NJ lawmaker blames lack of common sense for overpass flag removal
WOODBRIDGE — Gov. Phil Murphy has stopped the New Jersey Turnpike Authority from removing U.S. flags from a Garden State Parkway overpass but now the attention turns to who ordered the removal of the landmark display in the first place.
A Democratic lawmaker, meanwhile, wants to amend state law to keep the American flags flying.
The flags were first attached to the chainlink guards of the overpasses in the hours after the terrorist attacks of 9/11 and have been maintained by veterans and law enforcement groups ever since. This summer, the New Jersey Turnpike Authority began to remove them, citing a "long standing policy" to prohibit flags, signs or banners by private parties on authority property.
In the place of the flags are signs pointing to N.J.A.C. 19:9-1.13, a state law prohibiting the installation of any unauthorized sign, item or structure on Turnpike property.
After hearing about the removal of the flags, Murphy said he spoke to "the team" at the Turnpike Authority and put a stop to their removal "for now."
A spokesman for the Turnpike Authority did not answer questions on Wednesday about who made the decision to remove the flags and what prompted the decision.
Assemblyman Daniel Benson, D-Mercer, told New Jersey 101.5 he expects to talk to Turnpike Commissioner Diane Gutierrez-Scaccetti about the matter this week.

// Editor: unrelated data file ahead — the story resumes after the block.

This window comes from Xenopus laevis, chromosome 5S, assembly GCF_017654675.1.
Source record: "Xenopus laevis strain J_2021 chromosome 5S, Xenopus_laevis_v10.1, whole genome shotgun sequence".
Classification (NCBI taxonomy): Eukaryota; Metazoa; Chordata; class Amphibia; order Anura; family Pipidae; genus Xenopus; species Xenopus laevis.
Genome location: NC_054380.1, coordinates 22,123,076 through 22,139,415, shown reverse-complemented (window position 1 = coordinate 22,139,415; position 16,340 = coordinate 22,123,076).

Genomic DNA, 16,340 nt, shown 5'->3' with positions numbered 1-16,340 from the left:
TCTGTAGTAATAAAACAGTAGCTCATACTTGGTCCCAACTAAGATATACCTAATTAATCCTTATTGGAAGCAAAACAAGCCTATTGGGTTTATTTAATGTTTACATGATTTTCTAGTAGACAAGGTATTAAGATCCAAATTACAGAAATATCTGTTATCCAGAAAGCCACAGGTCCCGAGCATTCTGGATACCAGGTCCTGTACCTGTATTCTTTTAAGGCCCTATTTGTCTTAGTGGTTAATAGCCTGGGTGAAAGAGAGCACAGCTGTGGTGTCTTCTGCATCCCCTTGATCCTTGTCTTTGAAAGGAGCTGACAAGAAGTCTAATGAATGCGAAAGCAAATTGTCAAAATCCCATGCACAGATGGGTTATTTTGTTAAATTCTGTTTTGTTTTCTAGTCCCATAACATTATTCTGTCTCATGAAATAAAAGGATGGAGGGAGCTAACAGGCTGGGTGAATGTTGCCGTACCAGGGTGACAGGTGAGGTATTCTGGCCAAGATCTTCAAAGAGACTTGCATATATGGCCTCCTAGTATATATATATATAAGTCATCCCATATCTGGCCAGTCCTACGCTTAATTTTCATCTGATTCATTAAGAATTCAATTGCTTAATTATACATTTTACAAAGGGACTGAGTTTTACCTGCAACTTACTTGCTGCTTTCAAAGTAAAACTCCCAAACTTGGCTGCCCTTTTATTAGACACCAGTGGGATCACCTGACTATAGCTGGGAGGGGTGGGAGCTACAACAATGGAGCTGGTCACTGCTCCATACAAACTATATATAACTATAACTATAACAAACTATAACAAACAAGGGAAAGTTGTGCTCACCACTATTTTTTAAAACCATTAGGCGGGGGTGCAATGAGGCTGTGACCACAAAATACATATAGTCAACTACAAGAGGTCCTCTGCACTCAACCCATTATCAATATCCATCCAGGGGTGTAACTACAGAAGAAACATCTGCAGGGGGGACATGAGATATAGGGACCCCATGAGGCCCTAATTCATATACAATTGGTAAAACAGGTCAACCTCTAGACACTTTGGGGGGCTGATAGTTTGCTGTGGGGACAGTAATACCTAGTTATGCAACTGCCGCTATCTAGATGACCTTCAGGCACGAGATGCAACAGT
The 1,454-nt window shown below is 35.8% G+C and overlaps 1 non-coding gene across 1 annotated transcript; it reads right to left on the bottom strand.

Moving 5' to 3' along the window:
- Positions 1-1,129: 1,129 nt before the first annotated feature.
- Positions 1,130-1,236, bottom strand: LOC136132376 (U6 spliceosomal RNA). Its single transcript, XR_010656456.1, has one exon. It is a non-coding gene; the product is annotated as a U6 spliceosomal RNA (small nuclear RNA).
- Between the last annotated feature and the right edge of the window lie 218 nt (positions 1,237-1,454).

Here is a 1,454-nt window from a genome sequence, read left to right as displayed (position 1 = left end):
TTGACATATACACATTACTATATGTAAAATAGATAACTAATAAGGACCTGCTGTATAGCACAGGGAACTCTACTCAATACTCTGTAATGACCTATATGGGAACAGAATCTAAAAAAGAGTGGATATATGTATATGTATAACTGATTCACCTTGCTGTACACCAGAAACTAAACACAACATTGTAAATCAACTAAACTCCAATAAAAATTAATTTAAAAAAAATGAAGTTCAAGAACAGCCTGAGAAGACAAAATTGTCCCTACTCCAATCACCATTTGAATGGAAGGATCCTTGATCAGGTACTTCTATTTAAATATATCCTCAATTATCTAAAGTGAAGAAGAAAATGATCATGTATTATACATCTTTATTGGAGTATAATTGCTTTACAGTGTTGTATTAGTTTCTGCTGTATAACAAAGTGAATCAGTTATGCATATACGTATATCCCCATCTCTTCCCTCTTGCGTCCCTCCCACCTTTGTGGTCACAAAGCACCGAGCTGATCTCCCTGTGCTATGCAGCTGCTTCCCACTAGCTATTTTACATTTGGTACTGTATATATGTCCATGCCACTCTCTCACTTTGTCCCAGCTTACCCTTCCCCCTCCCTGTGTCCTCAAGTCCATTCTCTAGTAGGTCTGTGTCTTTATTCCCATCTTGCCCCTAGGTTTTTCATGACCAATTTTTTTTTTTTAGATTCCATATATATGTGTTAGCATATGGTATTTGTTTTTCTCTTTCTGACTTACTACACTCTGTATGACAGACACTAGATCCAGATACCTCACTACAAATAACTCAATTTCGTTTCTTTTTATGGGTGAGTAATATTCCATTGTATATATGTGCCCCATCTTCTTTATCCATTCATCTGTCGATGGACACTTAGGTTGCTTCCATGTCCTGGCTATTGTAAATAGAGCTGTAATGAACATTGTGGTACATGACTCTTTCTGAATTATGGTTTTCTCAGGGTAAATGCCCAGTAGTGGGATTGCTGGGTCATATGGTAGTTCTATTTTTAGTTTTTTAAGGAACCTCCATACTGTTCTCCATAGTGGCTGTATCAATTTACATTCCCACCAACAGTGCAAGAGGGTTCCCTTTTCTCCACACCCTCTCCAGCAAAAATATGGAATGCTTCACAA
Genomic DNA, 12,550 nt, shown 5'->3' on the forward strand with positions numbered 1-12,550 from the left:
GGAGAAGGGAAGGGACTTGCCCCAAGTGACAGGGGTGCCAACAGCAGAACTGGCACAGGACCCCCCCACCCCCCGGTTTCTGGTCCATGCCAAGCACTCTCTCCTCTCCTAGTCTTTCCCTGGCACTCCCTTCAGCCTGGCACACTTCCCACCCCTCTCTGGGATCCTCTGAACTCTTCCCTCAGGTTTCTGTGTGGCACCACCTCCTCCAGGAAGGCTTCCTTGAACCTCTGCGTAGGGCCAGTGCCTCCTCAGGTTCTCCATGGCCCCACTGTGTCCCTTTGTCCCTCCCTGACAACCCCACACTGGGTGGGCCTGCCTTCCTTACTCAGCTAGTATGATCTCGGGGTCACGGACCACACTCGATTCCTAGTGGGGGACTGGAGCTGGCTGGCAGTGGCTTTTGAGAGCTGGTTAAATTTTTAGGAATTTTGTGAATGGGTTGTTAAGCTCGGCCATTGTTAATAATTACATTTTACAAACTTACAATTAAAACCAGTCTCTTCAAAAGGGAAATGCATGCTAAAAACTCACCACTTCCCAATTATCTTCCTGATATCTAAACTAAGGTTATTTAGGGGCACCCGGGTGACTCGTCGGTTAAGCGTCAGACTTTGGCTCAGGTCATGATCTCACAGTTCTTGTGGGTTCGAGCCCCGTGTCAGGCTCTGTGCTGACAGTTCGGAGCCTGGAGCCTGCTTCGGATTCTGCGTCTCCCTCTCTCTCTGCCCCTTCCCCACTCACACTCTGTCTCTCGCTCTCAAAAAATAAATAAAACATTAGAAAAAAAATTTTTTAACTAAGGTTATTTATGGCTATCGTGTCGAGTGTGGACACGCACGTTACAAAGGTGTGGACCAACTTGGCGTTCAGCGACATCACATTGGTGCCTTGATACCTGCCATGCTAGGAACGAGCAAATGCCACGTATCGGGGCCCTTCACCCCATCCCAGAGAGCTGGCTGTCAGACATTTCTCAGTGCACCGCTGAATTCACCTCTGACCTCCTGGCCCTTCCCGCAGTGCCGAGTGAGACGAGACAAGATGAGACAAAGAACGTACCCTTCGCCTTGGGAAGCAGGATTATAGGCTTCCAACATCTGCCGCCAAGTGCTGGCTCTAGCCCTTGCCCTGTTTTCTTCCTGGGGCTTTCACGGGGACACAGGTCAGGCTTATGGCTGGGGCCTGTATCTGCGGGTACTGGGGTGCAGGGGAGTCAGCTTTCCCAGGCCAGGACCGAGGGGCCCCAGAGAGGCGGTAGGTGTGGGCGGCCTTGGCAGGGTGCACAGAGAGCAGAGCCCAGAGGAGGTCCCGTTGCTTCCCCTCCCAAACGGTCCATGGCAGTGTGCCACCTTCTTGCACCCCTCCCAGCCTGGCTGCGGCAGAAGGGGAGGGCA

"I am gratified the governor stepped in very quickly and recognized that this was something both inappropriate and ill timed. I've heard a lot of theories there might have been other types of flags that people were trying to put up there or there were some other sayings," Benson said.
Benson is planning legislation that will allow law enforcement and veterans organizations to display and maintain only U.S. flags on Turnpike overpasses in coordination with the Turnpike Authority.
"Clearly it is within the power of government to limit to that. This is not an issue of free speech or any of these other types of things where you'd have to open it up to all other sorts of insignia or flags or as many groups as possible," Benson said.
He doesn't suspect "foul play" as being behind the decision to remove the flags and instead blames a lack of common sense.
"If anything, it reminds us why those flags were put there in the first place, particularly as we approach this anniversary of 9/11, that our commitment is to never forget. We'll continue and be reinvigorated by folks keeping this tradition up."
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